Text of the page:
Reviews for the new Dash Express, the first Internet-connected GPS, are trickling in. Dash Express differs from other GPS systems. Each unit can be part of a network, sending and receiving real-time information about local traffic speeds. Here's a quick summary of some reviews thus far:
The Wall Street Journal: "I've been testing a Dash Express in and around my home base of Washington, D.C., and, while it isn't perfect, I like it a lot. If the company sells enough units to create a solid network, Dash could radically improve in-car navigation."
CNET: The Dash Express "really adds value to portable navigation devices, and it's the type of innovation that we think will take GPS to the next level--so much so that we even gave it a Best of CES 2007 Award."
However, CNET only gave the GPS a 6.7 rating (out of 10). Why so low? "The bad news is the unit was a subpar navigator. It was consistently off the mark when tracking our location, which ultimately affected route guidance."
GPSReview.net: "If I’m going to be spending some time trying to get around a larger, unfamiliar city, the Dash Express isn’t going to be my first pick to take with me. The inability of the GPS to auto-zoom as you approach intersections, and map that is sometimes difficult to scan quickly makes for it to be not the best choice when you are in tight unfamiliar areas.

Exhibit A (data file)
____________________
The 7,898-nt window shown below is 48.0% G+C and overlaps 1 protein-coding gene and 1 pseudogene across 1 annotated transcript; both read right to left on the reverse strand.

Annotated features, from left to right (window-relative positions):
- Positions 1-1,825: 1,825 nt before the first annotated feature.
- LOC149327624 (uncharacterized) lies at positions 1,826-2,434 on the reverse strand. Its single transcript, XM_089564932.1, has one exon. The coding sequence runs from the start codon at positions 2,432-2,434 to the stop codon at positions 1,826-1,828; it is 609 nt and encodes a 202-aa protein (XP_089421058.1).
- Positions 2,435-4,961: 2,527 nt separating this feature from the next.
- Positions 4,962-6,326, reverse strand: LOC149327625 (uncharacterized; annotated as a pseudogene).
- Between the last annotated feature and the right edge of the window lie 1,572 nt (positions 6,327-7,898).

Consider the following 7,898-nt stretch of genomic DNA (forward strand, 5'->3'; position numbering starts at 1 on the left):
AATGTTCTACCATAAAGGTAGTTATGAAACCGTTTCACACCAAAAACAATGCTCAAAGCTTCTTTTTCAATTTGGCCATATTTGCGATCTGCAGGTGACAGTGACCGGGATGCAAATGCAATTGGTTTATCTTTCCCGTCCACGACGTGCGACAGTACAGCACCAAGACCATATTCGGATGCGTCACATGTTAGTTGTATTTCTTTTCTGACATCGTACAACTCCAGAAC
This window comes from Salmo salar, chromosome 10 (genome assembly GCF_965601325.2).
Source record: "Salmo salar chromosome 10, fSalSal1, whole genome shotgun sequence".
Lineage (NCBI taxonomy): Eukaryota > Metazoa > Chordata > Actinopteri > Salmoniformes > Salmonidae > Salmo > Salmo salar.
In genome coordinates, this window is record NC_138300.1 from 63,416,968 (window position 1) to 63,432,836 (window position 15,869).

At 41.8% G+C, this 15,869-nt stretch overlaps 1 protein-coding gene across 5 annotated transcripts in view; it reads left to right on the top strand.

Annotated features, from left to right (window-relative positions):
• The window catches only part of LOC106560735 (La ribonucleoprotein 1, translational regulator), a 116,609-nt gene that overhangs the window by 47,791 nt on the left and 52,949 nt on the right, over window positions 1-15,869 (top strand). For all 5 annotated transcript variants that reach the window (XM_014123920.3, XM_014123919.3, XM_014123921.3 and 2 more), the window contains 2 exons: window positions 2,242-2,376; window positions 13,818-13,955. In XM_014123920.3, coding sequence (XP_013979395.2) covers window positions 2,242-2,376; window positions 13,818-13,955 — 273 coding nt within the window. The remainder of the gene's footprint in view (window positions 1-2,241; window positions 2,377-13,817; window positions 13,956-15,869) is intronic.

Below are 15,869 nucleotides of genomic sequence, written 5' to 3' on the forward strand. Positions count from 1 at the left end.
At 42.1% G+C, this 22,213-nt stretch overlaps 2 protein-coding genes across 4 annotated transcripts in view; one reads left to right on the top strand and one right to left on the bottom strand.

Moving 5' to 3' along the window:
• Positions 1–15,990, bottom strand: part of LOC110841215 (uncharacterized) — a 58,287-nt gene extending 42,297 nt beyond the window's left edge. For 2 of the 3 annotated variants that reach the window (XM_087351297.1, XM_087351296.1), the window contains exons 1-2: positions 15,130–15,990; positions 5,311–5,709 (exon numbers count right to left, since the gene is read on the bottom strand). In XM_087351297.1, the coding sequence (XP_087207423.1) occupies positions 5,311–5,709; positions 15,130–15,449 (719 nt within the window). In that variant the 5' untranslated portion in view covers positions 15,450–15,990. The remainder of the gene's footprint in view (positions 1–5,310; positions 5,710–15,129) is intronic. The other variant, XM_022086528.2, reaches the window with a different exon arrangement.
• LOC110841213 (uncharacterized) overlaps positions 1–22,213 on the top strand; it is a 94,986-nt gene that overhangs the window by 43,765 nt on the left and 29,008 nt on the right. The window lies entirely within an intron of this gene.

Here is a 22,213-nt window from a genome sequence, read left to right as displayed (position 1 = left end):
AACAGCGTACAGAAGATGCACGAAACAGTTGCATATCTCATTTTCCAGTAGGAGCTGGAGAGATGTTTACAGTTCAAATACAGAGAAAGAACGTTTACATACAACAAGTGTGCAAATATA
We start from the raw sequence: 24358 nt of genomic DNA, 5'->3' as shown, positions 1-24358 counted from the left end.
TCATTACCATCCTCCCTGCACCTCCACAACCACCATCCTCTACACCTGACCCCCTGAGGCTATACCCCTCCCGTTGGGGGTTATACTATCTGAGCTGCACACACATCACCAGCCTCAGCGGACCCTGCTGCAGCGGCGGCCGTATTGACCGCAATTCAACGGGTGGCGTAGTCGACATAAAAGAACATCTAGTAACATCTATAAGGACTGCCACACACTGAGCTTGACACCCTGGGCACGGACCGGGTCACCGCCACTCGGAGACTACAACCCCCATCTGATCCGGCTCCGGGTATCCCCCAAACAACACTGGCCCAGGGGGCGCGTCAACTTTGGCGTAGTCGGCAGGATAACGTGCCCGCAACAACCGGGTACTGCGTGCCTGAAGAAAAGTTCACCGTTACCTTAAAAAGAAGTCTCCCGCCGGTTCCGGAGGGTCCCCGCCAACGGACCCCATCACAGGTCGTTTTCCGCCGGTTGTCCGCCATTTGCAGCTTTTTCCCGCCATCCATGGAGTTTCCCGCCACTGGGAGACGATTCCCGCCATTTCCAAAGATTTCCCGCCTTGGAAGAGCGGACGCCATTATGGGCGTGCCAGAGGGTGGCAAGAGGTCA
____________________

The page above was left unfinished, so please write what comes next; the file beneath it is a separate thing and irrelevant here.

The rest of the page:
"On the other hand if you are a hard-core commuter who keeps the radio tuned to stations with frequent traffic updates the Dash Express is your dream GPS."
I've not seen a Dash Express yet, but I wouldn't rush to buy one, either. One of its biggest benefits--the ability to share local, real-time traffic speed data--won't be useful until there's a decent installed base. So you might as well wait until there's critical mass. (Of course, if everyone waited, critical mass would never materialize.)
Another concern of mine: The Dash Express looks fairly large and bulky, compared to other handheld GPS devices. This is partly explainable due to its Wi-Fi and cellular network chips. Still, given its size and shape, the Dash Express looks as if it were designed to primarily be used when docked in a car mount.
That's all well and good. But I've read several stories about how thieves are increasingly breaking into cars specifically to steal GPS units. Crooks have been known to break into cars even if all they see is the GPS mount or the sticky circle where the mount would go.
Here's an official video illustrating the Dash Express: